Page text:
If you've lived in Bakersfield for a few years, there is just an expectation that you will have visited some of our restaurant institutions, including but not limited to Luigi's, Wool Growers, Mama Tosca's, Frugatti's, Jake's Tex-Mex and Mexicali.
And, of course, the Arizona Cafe, that Old Town Kern institution that's been in business for decades, well before I arrived here in 1980. In fact, it's celebrating its 70-year anniversary this year.
Yet a few years ago, I was stunned to hear that former Californian photographer John Harte, had never been there even though he lives on the east side. This occurred in a discussion with another former colleague, Leonel Martinez, and we talked about how I was going to take them there some Saturday for breakfast.
The pandemic intruded and only recently has John felt comfortable enough to go to restaurants, but as chance would have it, he had to bow out and it was only Leonel and me.
Leonel was fortunate enough to grow up with decent Mexican food in Lamont, whereas I was deprived of any such fare in Wisconsin. He is a big fan of the Arizona Cafe and its menudo, but on this occasion, he went for another old favorite of mine, the huevos rancheros ($18), while I chose the machaca ($17).
We reminisced about how I used to love going there when it was open till 7 p.m., as dinner is less crowded and has such a relaxed vibe. Unfortunately, a business decision to close at 2 p.m. every day was probably prompted by the assorted characters that can chase away customers.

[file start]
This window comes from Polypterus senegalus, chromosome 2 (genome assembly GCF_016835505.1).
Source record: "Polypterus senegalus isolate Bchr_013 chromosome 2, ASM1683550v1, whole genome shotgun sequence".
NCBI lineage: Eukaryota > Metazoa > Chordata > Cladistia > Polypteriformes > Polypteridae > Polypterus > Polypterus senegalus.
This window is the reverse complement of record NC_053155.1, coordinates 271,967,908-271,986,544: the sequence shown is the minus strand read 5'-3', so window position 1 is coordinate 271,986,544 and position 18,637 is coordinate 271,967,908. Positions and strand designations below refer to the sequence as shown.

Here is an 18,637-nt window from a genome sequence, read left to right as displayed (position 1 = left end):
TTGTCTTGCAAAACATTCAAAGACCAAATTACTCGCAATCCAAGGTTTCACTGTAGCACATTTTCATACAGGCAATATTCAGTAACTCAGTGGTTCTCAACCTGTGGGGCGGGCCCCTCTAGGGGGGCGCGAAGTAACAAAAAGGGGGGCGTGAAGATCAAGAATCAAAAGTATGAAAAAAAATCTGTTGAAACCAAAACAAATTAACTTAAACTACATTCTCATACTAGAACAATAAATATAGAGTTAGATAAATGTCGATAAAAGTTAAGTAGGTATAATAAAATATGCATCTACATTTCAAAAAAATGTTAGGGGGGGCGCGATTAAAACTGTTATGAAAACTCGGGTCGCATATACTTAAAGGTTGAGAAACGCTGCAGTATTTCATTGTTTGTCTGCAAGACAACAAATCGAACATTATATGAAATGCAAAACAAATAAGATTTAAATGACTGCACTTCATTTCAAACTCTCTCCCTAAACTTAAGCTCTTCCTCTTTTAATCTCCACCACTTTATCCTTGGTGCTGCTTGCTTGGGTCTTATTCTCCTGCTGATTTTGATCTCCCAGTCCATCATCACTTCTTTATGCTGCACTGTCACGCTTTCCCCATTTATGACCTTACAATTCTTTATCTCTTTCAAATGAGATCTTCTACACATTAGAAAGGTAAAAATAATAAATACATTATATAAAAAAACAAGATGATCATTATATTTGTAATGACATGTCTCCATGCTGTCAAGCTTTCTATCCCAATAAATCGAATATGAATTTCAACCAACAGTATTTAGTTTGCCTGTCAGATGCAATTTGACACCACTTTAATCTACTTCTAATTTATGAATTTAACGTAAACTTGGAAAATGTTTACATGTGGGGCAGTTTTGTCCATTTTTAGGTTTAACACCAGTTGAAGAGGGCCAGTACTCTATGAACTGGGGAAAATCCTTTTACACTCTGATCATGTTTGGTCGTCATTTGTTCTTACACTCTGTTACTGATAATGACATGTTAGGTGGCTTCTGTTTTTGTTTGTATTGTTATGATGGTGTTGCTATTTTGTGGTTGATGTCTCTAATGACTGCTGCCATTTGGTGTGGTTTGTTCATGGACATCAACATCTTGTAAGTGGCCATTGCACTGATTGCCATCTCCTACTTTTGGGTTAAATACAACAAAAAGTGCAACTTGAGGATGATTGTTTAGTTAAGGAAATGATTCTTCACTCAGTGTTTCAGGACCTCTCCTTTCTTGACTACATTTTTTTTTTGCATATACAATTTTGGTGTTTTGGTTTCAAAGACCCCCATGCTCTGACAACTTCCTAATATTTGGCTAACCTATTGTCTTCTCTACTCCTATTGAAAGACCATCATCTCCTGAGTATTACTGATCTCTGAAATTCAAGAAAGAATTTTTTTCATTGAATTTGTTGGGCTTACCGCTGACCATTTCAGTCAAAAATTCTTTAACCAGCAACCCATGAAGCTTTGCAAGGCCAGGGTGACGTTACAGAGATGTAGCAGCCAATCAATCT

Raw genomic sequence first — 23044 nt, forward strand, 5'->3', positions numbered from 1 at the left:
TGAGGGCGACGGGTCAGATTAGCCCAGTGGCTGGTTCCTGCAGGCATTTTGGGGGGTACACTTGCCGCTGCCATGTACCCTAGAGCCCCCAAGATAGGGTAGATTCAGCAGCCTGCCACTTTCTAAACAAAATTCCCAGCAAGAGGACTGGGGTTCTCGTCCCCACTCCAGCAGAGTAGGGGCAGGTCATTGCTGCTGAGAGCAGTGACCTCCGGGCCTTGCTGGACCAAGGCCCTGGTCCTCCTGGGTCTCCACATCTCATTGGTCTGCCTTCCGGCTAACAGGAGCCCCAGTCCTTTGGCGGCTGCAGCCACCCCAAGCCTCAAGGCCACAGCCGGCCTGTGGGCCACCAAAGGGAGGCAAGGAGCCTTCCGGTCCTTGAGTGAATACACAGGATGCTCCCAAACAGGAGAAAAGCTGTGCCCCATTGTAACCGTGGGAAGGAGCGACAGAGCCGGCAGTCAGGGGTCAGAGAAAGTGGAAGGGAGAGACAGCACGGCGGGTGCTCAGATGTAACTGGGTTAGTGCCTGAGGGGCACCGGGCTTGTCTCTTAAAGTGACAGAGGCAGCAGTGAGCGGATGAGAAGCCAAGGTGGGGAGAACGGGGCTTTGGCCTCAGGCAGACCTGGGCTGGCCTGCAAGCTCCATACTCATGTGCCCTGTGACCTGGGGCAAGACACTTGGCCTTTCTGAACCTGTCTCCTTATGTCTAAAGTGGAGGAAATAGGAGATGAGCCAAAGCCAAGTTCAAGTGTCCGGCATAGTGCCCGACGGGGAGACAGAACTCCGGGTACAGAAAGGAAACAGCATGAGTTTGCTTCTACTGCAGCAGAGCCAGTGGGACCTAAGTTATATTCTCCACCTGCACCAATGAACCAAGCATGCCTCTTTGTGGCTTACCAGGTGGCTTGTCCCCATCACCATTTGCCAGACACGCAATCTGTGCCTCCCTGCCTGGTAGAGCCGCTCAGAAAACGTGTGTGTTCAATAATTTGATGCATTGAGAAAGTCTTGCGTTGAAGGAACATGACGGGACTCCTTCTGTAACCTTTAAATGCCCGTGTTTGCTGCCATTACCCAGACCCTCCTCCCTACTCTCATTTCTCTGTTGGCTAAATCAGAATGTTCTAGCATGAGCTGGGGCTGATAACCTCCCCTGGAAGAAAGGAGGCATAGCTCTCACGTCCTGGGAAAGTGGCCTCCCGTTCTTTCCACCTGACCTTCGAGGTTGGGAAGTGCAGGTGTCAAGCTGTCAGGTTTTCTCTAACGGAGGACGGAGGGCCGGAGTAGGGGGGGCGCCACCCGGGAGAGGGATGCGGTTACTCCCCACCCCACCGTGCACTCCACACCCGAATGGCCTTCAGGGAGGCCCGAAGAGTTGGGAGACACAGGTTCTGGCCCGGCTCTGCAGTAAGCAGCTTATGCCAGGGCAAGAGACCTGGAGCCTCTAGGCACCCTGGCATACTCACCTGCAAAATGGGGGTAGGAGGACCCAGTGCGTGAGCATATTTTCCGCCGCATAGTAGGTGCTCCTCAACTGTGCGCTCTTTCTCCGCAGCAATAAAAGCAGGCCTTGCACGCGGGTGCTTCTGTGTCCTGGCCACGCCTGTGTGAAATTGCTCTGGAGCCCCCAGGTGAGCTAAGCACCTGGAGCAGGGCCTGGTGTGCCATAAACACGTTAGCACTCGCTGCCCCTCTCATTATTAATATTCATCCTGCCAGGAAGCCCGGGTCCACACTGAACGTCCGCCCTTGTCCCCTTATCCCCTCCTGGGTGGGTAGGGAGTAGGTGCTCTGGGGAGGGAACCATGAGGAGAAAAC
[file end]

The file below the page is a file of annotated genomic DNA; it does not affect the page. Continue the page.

In any case, the food is as good as it ever was for a lot of reasons: freshly made tortillas, great pot beans and that famous chile verde that Leonel confessed that he loved for the same reason I do — you get to pick out the bones. Any chef will tell you that meat cooked with bones tastes better than meat that is far away from any potential source of marrow. I don't know the chemical reasons why, but when it comes to chicken, beef or pork, it's always better with the bones.
So, Leonel got the chile verde with his eggs, tortillas and beans and ended up with three small rib bones on his plate when it was all over. But it was worth the slight inconvenience. If you don't want to do the work, I can recommend the wet chile verde burrito ($8) on the side dishes menu, which is an old favorite.
The machaca is another thing I like to order mostly because I cannot believe how finely minced the tomatoes, jalapenos and onions are in the mix of ingredients, and how the kitchen so expertly blends together the scrambled eggs, beef and veggies, the plate being particularly heavy on the portion of meat. Also, how great it works in either variety of their tortillas with the refried beans and rice on the plate.
Other menu items I really like are the chilaquiles with or without meats ($13.25-$17), the potatoes with chorizo ($13.25) and the carne guisado ($17), a steak with jalapeno and onion strips on top.
The ambiance hasn't changed much, but would you want it to? There's a new small sign up top on the outside, and the bar is a full bar. It will be hard to get a seat on the weekends, so arrive early. To some people it isn't Saturday without the Arizona.
John knows he has a standing invitation for that breakfast treat. After that we'll work on getting him to Luigi's.
Pete Tittl’s Dining Out column appears in The Californian on Sundays. Email him at email@example.com or follow him on Twitter: @pftittl.